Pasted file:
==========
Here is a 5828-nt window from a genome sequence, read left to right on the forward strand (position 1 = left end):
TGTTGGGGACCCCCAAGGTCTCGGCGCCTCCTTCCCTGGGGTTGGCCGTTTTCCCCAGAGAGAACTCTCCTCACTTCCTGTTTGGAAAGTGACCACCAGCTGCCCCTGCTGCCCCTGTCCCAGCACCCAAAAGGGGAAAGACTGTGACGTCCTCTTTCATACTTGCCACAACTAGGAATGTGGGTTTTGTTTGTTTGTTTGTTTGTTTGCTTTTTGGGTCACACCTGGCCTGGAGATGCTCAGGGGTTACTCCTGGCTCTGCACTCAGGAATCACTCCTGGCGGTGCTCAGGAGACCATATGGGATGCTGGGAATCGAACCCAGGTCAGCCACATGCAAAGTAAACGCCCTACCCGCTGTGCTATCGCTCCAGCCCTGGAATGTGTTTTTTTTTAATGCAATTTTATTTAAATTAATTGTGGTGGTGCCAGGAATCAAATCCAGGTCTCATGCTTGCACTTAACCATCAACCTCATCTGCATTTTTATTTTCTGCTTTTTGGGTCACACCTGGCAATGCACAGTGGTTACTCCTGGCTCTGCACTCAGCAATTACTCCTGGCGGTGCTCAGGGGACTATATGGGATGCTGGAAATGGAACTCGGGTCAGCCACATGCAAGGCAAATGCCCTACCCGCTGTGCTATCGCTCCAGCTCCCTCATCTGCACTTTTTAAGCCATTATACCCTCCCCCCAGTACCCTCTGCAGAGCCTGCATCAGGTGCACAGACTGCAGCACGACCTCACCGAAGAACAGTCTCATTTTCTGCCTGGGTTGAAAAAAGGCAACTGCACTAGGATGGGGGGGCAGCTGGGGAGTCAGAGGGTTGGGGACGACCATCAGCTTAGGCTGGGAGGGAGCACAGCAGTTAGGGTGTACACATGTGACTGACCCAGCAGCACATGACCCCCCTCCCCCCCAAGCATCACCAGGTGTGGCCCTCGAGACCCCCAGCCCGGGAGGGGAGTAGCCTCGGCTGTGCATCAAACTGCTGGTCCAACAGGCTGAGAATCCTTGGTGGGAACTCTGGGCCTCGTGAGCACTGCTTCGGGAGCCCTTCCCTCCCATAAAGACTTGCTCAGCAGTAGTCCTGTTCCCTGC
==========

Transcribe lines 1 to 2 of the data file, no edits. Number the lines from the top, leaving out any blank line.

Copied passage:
Here is a 5828-nt window from a genome sequence, read left to right on the forward strand (position 1 = left end):
TGTTGGGGACCCCCAAGGTCTCGGCGCCTCCTTCCCTGGGGTTGGCCGTTTTCCCCAGAGAGAACTCTCCTCACTTCCTGTTTGGAAAGTGACCACCAGCTGCCCCTGCTGCCCCTGTCCCAGCACCCAAAAGGGGAAAGACTGTGACGTCCTCTTTCATACTTGCCACAACTAGGAATGTGGGTTTTGTTTGTTTGTTTGTTTGTTTGCTTTTTGGGTCACACCTGGCCTGGAGATGCTCAGGGGTTACTCCTGGCTCTGCACTCAGGAATCACTCCTGGCGGTGCTCAGGAGACCATATGGGATGCTGGGAATCGAACCCAGGTCAGCCACATGCAAAGTAAACGCCCTACCCGCTGTGCTATCGCTCCAGCCCTGGAATGTGTTTTTTTTTAATGCAATTTTATTTAAATTAATTGTGGTGGTGCCAGGAATCAAATCCAGGTCTCATGCTTGCACTTAACCATCAACCTCATCTGCATTTTTATTTTCTGCTTTTTGGGTCACACCTGGCAATGCACAGTGGTTACTCCTGGCTCTGCACTCAGCAATTACTCCTGGCGGTGCTCAGGGGACTATATGGGATGCTGGAAATGGAACTCGGGTCAGCCACATGCAAGGCAAATGCCCTACCCGCTGTGCTATCGCTCCAGCTCCCTCATCTGCACTTTTTAAGCCATTATACCCTCCCCCCAGTACCCTCTGCAGAGCCTGCATCAGGTGCACAGACTGCAGCACGACCTCACCGAAGAACAGTCTCATTTTCTGCCTGGGTTGAAAAAAGGCAACTGCACTAGGATGGGGGGGCAGCTGGGGAGTCAGAGGGTTGGGGACGACCATCAGCTTAGGCTGGGAGGGAGCACAGCAGTTAGGGTGTACACATGTGACTGACCCAGCAGCACATGACCCCCCTCCCCCCCAAGCATCACCAGGTGTGGCCCTCGAGACCCCCAGCCCGGGAGGGGAGTAGCCTCGGCTGTGCATCAAACTGCTGGTCCAACAGGCTGAGAATCCTTGGTGGGAACTCTGGGCCTCGTGAGCACTGCTTCGGGAGCCCTTCCCTCCCATAAAGACTTGCTCAGCAGTAGTCCTGTTCCCTGC